disorders. The complex conditions managed have significant co-morbidity, are lifelong, potentially disabling, and have an enormous impact of the child and
adolescent, as well as the wider family. The advent of biologic therapies has opened
a major new era in the medical management of paediatric autoimmune and autoinflammatory disorders, their introduction resulting in a paradigm shift in the
pharmacotherapy. As one of the largest Paediatric Rheumatology services in the UK,
its significant recent expansion in clinical research illustrates the major potential for
further growth and development.
The Department is extremely active in collaborative research with all major paediatric
rheumatology research networks across the UK, taking national leadership roles in
those related to juvenile-onset lupus (Beresford), juvenile-onset dermatomyositis
(McCann), and childhood-onset scleroderma (Baildam). Alder Hey is the UK’s first
and only “Centre of Excellence for Childhood Lupus” and Coordinating Centre for the
UK’s JSLE Study Group, a multi-disciplinary translational research group
investigating this archetypal, paediatric systemic autoimmune disease. The
Department has established international collaborations with the Paediatric
23
Alder Hey Children’s NHS Foundation Trust Research Strategy: 2012
Rheumatology International Trials Organisation (PRINTO, present in >50 countries
across Europe, Asia and South America, UK PRINTO Coordinator) and the
Understanding Childhood Arthritis Network (UCAN; UK representative), an
international, translational collaborative initiative focussed on determining the
biological basis of juvenile idiopathic arthritis. All of the senior clinicians within the
Department have a strong individual research portfolio and peer reviewed publication
record, with key international roles within the respective Paediatric Rheumatology
European Society working parties. Alder Hey is therefore uniquely positioned to lead
an internationally relevant program of translational research in inflammatory,
autoimmune disorders.
The Department’s Research Programme is fully integrated into the activities of the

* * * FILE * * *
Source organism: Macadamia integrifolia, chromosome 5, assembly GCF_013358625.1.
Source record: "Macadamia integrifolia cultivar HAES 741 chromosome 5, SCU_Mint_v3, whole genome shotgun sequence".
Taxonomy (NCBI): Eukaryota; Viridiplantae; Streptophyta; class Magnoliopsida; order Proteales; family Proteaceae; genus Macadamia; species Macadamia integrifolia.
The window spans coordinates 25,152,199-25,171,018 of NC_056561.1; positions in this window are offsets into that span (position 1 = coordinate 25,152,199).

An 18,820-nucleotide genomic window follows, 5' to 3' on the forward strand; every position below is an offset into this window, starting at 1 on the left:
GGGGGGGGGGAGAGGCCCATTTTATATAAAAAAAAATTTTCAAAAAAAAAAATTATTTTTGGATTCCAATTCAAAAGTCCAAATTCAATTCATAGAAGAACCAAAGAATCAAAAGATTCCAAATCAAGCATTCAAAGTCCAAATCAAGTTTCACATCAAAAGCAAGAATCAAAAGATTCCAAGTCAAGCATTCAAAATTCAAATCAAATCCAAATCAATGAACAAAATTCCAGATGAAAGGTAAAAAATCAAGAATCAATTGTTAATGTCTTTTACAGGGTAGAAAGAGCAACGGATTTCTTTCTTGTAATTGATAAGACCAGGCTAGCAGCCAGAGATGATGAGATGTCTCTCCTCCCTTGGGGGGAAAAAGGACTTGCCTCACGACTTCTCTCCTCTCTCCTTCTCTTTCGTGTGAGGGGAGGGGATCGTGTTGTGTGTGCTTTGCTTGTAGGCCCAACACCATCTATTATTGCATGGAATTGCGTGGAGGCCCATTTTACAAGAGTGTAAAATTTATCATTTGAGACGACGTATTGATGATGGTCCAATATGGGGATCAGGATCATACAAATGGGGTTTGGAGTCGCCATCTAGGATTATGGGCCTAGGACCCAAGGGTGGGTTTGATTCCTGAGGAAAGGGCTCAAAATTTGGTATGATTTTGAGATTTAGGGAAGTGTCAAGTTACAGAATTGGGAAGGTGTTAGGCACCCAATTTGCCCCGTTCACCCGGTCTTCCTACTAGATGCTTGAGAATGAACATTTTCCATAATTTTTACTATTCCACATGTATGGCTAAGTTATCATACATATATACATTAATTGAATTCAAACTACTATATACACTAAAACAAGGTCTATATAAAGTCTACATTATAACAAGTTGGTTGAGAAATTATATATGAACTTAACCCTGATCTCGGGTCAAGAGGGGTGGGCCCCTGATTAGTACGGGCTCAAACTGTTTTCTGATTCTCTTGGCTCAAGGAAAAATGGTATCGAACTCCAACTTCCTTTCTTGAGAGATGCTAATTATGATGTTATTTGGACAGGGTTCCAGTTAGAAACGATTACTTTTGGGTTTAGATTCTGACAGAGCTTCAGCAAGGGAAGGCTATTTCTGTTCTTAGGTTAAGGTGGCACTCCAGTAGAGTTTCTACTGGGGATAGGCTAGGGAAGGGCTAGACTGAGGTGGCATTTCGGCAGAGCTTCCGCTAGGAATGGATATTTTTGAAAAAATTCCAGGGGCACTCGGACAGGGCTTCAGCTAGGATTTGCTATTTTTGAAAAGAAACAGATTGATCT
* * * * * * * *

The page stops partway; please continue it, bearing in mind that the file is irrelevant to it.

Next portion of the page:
NIHR MCRN / Arthritis Research UK Paediatric Rheumatology Clinical Studies
Group, leading UK-wide multi-disciplinary experts in translational research,
prioritisation and development of a comprehensive portfolio of UK clinical trials in
paediatric rheumatology and musculoskeletal health. Alder Hey is a major UK
recruiting centre for commercial trials of new biological agents. Capacity to deliver of
experimental medicine and early phase studies has been immediately enhanced
through development of the Alder Hey CRF. Alder Hey is nationally leading initiatives
to foster partnership with the pharmaceutical industry in developing early phase
studies of biologics in children, skills and experience transferable to other paediatric
sub-specialities and disorders.
Building therefore on significant expertise and strengths within Alder Hey in clinical
and applied research in relation to inflammatory, autoimmune disease, with strong,
established clinical collaborations including rheumatology, respiratory, nephrology,
gastroenterology, neurology, haematology, there is a major strategic potential for
developing around the theme of inflammation, translational and applied research in
other disease specialties already strong at Alder Hey. This is illustrated by an
already
extremely
productive
collaboration
between
the
Departments
of
Rheumatology and Nephrology. Enhancing the already research active Department
of Nephrology, close clinical academic integration between the Departments has
been instrumental in fostering an exceptional future clinical academic career in
paediatric nephrology, significantly developing the clinical / translational research
activity of the Department of Nephrology, and the establishment of a robust platform
24
Alder Hey Children’s NHS Foundation Trust Research Strategy: 2012
to continue the investigation of renal biomarkers of disease and podocyte function in
health and disease.
Key Strategic Objectives
 That all children with chronic inflammatory disorders cared for at Alder Hey have
an opportunity to participate in clinical trials / studies to improve the care and
understanding of their condition
 To support Liverpool’s national and international leadership in conducting clinical